Setting newt trapsA survey licence is required for completing survey work using standard survey techniques at any site where there is a reasonable likelihood that great crested newts are present.  Applied Ecology Ltd ecologists have extensive experience of completing small and large scale great crested newts surveys across the UK and have the necessary licences to carry out great crested newt survey.

If significant negative impacts on great crested newts are predicted as a result of development, a European Protected Species development licence is also required.  In order to issue the licence, the relevant SNCO would need to be provided with sufficient evidence (as part of the licence application) that the development is either for the purpose of ‘Preserving public health or public safety‘ or for ‘Imperative reasons of overriding public interest‘.  It must also be demonstrated that the favourable conservation status of great crested newts would be maintained and that there is no satisfactory alternative to the proposed development.


Survey methodology for great crested newt is most frequently based on confirming newt presence and population size in water bodies during the amphibian breeding period, and should follow the methodology described in English Nature’s Great Crested Newt Mitigation Guidelines (2001).  The recognised survey window is from mid-March to mid-June, and should involve well-spaced repeat survey visits of all suitable and accessible water bodies within the development site and off site up to 500 m away.  At least 50% of the repeat survey visits (four to prove presence/absence, and six to assess population size if present) should be completed in the time period mid-April to mid-May when most newts are likely to be in their breeding ponds.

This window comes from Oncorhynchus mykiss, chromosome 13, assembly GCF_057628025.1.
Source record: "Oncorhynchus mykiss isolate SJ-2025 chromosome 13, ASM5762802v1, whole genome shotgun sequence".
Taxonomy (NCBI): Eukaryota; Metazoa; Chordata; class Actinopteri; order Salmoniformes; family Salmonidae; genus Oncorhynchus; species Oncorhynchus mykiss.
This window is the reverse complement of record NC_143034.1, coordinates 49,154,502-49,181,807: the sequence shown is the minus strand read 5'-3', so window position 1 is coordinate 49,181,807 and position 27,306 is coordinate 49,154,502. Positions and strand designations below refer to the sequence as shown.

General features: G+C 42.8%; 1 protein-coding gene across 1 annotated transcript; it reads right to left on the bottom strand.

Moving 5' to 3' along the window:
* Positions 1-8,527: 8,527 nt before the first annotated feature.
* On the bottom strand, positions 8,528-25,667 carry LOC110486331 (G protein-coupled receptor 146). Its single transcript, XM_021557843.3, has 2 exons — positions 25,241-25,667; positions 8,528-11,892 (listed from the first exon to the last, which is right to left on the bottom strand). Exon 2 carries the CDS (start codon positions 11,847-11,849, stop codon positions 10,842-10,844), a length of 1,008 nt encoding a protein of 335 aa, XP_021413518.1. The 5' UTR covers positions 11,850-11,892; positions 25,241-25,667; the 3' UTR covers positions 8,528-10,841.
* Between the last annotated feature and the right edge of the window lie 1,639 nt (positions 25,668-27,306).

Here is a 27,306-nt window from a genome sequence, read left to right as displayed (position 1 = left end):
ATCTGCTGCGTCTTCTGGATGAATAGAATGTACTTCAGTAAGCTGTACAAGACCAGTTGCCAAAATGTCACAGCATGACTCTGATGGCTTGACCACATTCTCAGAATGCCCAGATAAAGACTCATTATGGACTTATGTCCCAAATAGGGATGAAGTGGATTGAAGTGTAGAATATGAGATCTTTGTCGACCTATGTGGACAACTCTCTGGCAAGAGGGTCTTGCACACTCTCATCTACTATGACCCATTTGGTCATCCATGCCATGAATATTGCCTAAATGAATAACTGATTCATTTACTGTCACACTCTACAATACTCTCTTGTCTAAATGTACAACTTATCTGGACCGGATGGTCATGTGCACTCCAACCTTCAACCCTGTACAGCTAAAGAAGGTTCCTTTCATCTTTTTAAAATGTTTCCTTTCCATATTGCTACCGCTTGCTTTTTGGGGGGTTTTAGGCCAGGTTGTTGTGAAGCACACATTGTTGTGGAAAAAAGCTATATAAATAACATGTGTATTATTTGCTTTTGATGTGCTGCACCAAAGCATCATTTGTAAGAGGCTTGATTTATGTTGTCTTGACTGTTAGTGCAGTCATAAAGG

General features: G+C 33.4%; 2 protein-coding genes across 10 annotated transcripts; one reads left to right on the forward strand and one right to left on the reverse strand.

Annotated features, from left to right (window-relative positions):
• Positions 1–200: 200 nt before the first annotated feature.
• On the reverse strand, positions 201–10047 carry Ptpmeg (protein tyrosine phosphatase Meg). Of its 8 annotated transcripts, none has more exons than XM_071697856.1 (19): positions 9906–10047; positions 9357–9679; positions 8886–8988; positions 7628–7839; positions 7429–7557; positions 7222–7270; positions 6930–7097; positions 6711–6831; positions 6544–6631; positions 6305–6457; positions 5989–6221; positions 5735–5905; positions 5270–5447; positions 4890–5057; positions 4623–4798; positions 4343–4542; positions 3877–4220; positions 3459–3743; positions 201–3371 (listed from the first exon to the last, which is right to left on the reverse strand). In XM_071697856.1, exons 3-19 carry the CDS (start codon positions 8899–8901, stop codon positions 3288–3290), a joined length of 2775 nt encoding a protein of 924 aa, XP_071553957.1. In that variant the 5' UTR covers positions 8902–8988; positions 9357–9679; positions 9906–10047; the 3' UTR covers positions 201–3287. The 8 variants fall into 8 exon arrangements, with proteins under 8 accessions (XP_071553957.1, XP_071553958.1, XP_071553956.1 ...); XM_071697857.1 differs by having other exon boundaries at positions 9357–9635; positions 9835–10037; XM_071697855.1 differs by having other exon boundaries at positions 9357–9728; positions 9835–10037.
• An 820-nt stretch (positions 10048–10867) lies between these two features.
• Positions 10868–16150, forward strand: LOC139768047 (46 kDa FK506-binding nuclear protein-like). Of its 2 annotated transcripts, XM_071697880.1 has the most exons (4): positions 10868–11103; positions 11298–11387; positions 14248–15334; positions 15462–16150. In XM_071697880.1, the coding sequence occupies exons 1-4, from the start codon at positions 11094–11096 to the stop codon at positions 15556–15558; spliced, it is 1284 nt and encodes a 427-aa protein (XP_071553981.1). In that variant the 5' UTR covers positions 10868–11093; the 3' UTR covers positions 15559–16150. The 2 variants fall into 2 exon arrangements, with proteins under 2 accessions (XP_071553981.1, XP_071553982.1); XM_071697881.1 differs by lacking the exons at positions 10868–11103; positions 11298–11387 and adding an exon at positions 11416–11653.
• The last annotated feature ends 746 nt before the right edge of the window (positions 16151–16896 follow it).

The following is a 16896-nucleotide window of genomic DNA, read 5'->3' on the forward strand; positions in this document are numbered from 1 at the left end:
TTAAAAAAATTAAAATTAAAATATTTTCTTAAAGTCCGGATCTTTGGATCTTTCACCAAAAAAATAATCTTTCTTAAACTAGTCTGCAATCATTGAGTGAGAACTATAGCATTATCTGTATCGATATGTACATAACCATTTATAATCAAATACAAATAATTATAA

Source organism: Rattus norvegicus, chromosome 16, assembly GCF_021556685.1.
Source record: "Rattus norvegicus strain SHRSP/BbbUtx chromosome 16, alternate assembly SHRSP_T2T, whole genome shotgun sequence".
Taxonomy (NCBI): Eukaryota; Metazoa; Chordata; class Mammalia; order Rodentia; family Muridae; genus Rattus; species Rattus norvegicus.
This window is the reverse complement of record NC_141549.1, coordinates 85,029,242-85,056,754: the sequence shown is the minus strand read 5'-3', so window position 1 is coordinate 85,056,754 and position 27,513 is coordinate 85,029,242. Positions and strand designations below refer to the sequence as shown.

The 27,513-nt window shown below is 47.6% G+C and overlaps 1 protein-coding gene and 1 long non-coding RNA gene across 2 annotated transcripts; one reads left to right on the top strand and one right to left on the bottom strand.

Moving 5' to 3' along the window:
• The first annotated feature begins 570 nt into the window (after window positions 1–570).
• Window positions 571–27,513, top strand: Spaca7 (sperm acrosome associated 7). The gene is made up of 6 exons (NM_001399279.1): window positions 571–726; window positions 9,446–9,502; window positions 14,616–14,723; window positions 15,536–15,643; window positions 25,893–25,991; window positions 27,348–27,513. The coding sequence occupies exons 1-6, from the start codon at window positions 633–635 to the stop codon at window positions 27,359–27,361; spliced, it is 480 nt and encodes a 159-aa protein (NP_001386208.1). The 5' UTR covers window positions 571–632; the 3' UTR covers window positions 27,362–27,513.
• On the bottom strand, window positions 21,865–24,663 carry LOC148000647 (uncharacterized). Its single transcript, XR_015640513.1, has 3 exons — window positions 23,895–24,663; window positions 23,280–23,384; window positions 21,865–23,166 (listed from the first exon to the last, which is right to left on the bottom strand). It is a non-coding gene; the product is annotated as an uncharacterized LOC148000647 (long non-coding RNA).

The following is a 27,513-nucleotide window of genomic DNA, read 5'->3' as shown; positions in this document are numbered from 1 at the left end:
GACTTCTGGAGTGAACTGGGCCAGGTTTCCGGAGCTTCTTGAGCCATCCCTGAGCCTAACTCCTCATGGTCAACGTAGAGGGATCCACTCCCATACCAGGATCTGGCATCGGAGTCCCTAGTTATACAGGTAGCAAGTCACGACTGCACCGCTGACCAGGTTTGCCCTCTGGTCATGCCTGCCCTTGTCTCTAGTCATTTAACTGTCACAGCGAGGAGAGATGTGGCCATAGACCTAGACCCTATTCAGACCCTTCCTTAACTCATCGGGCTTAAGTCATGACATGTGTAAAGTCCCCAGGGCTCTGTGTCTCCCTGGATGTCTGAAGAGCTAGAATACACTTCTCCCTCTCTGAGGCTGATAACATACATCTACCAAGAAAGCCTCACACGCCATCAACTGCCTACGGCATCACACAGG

Great crested newt egg

Great crested newt egg


Standard survey techniques include netting, overnight funnel or bottle trapping, after-dark torchlight survey, egg searches of submerged aquatic vegetation and hand searches of terrestrial refugia.  The use of drift fencing and pitfall traps can also be employed to verify the presence of newts in terrestrial habitats.


Great crested newt belly patterns

Great crested newts have unique belly patterns which can assist with population “mark-recapture” surveys



Newts in a funnel trapIf survey confirms the presence of great crested newts on a site, and the development is considered likely to result in significant adverse impacts on newts and their places of shelter, serious consideration should be given to ‘designing out’ potential conflicts (e.g. by retaining and protecting key newt-friendly habitat features) both to minimise the impact on newts and reduce timing delays and costs associated with implementing often very onerous mitigation measures under the auspices of an European Protected Species (EPS) licence.

Where significant adverse impacts are unavoidable, a mitigation strategy will need to be developed and (ultimately) an EPS licence obtained before the mitigation work involving newt capture can proceed.  Typically mitigation would be based on replacement habitat creation and the capture and relocation of newts to safe receptor areas using amphibian proof drift fencing and pitfall traps during the newt active season.  The amount of capture effort required to effectively clear an area of newts is dependent upon the size of the newt population that is impacted.

Applied Ecology Ltd has extensive experience in designing and implementing great crested newt mitigation strategies under EPS licence, and would be able to advise on the most appropriate strategy to follow based on over 12 years first hand experience working for a range if clients from individual householders to multinational companies.

See Survey Calendar for survey timings.